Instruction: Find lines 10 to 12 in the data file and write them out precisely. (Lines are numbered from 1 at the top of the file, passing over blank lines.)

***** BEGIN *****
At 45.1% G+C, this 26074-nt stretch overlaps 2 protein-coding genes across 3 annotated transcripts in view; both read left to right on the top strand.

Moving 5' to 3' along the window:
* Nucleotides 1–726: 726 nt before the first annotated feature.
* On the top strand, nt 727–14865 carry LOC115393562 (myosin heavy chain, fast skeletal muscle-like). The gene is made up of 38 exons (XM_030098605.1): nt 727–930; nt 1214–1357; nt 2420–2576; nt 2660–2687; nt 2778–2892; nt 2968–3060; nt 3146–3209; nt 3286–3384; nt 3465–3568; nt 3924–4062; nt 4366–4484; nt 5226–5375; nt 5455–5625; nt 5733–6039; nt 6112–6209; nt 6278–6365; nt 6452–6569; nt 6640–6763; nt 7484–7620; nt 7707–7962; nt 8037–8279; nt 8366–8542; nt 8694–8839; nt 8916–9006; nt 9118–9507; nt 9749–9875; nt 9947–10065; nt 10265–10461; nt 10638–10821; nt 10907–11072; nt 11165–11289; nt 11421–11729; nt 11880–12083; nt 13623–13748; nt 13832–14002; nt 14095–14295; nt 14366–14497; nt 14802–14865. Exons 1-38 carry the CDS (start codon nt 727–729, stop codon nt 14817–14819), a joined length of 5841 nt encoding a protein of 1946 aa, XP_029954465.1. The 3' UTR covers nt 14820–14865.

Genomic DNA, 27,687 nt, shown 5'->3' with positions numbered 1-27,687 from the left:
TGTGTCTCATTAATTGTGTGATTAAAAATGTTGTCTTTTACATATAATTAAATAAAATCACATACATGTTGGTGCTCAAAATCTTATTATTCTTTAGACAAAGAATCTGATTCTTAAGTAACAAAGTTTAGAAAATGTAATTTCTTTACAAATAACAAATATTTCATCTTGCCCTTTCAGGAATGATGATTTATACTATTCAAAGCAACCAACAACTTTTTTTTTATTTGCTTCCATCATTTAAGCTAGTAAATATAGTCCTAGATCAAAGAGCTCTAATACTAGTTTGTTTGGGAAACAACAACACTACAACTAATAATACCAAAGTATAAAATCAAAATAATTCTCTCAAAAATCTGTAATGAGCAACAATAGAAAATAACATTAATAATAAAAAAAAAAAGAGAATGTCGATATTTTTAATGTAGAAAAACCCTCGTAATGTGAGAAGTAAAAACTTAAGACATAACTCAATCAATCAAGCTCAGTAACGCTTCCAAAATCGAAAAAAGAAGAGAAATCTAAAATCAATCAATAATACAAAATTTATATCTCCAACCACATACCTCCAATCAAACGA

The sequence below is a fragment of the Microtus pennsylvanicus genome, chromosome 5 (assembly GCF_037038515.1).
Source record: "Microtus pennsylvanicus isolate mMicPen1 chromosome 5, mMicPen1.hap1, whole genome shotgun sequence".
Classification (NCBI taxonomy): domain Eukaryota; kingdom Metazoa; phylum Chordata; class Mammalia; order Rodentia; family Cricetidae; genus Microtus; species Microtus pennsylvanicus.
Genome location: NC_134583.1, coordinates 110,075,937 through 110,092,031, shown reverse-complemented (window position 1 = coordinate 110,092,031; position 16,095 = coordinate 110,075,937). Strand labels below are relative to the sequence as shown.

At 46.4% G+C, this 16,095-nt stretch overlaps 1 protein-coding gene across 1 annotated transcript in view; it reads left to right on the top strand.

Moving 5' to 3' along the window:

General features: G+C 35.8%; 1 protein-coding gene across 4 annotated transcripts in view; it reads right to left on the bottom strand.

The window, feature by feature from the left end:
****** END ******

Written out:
Genome location: NC_134583.1, coordinates 110,075,937 through 110,092,031, shown reverse-complemented (window position 1 = coordinate 110,092,031; position 16,095 = coordinate 110,075,937). Strand labels below are relative to the sequence as shown.

At 46.4% G+C, this 16,095-nt stretch overlaps 1 protein-coding gene across 1 annotated transcript in view; it reads left to right on the top strand.

Moving 5' to 3' along the window: